• From Nerja to the Nerja Caves: Duration: 5m - 15m, Price: approx. €1.00, You can buy tickets directly from the ticket booth at the Nerja Bus Station (Avenida Pescia) map here.

To the Nerja Caves ➜ by Taxi

There are three taxi stations in Nerja or you can call Radio Taxi, the official taxi service (952 520 537). The price by taxi to the Nerja Caves is about €10.00.

To the Nerja Caves ➜ by Train

One of the best ways to get from Nerja to the Nerja Caves is by taking the Tourist Train. Packages are available that include the caves, museum, and a round-trip ticket on the train. You will also be shown many of Nerja's top sites along the way.

  • Plaza de los Cangrejos: map here, Duration: 35m - 45m each way, Prices: adults €16.00, kids (6-12) €14.00, kids (less than 6) FREE, Seniors €15.00, Buy Tickets Here

To the Nerja Caves ➜ by Foot

Yes! It is possible to walk to the Nerja Caves from the center of Nerja and there is a sidewalk the entire way! However, keep in mind that the distance is 3.5 km and it will take you at least 45-minutes each way.

Nerja Caves - History
** Nerja Caves History


Nerja Caves ➜ How Much is Parking?

The parking area at the Nerja Caves has recently undergone renovations. It's a large lot capable of fitting 300 cars and the walk to the entrance is 1-2 minutes.

The price for parking is €2.00 per day and you will pay as you exit by dropping two one-euro coins into the machine.

There is also a dirt lot just outside of the official parking area that is free. If you arrive early, you may find parking there. It will be a 4-5-minute walk to the entrance.


Nerja Caves ➜ Where to Stay

Nerja is a top holiday destination along the sunny Costa del Sol. If you're thinking about staying for the night... or longer... you might find these articles helpful.

Your Next Nerja Holiday: Where to Stay ➜ The TOP 5 Places!
The Top 12 Nerja Hotels
Nerja Villa Rentals
Nerja Hostals & Pensions
Nerja Apartment Rentals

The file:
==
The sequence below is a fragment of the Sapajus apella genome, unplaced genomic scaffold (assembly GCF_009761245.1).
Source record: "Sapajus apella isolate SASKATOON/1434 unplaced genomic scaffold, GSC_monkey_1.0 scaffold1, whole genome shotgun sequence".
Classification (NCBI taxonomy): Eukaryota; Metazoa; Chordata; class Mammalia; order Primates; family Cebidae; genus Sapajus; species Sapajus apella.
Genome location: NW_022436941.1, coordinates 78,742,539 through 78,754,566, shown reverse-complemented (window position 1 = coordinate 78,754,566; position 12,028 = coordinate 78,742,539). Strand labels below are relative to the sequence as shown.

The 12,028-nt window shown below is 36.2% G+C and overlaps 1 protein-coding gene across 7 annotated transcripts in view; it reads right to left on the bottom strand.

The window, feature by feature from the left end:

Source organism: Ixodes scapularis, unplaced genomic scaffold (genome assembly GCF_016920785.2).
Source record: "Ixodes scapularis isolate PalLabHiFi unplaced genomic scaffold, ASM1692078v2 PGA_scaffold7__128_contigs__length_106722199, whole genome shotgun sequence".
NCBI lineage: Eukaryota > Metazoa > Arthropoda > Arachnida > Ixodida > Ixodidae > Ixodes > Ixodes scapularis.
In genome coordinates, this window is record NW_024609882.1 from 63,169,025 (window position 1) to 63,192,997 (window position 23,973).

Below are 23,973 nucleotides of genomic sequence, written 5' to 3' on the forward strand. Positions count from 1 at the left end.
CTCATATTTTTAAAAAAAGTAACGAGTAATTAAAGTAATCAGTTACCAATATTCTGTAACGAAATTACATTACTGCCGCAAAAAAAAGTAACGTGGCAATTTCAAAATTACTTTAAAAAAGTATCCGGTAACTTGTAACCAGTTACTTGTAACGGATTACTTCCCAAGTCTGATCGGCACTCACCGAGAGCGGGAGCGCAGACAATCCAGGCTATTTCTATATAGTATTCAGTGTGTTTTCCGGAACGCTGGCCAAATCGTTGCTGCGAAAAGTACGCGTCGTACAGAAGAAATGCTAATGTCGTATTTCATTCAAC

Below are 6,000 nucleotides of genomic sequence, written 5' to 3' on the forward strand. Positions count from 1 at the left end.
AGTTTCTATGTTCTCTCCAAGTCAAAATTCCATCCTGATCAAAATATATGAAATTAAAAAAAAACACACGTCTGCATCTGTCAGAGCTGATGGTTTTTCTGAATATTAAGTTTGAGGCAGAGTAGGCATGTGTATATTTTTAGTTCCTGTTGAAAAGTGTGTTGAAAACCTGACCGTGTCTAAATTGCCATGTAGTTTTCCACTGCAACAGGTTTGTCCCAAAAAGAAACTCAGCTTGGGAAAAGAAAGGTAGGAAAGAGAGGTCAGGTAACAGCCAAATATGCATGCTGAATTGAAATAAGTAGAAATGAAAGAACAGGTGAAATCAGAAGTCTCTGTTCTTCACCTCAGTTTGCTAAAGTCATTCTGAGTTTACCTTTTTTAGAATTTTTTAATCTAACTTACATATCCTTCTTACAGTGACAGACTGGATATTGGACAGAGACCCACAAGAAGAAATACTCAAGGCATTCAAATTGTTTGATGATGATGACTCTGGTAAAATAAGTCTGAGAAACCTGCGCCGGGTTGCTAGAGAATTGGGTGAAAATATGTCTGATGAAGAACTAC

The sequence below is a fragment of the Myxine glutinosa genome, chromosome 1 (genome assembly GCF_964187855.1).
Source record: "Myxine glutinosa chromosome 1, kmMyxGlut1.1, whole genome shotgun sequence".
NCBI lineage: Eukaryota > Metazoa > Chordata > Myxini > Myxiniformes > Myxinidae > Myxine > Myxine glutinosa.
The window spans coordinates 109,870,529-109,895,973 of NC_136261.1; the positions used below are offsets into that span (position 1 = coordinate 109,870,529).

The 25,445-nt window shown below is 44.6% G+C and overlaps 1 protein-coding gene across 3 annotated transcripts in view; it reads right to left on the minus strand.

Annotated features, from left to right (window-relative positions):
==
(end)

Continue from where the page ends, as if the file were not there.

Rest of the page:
FAQ

Nerja Caves ➜ What Should We Wear?

Is it cold inside the Nerja Caves? Yes! Well, cool, not cold. The caves are kept at a constant temperature of 19ºC. We recommend wearing a light sweater or jacket to keep warm.

You should also wear comfortable non-slip shoes. You will be doing a lot of walking and the cave floors are uneven in parts. Access with flip-flops is prohibited.


Nerja Caves ➜ How Many Steps Are There?

A walk through the cave will take you about 45-minutes and there are a total of 458 steps along the way with many steep climbs and steep descents. If you are a person with limited mobility, a heart condition, or claustrophobia the caves are not recommended for you.


Nerja Caves ➜ What is the Best Time to Visit

Early in the morning is best (from 10:00 am to 11:30 am), the caves are less crowded. And during the summer, the cool temperatures are a welcomed reprieve from the immense heat!

Nerja Caves ➜ Can you Visit at Night?

Yes! There is a tour available at night that is very popular, it is called 'A Night Visit with Miguel Joven'. He is one of the actors from the very famous Spanish TV series 'Verano Azul' that took place in the area around Nerja. You can find out more about this tour on the Nerja Cave Packages page.

Nerja Caves ➜ Do Groups Need a Reservation?

Yes, all groups (20 people or more) must book in advance. Reservations can be requested through admon3@cuevadenerja.es or by phone at 952 529 520 (from 9 a.m. to 3 p.m. Monday to Friday).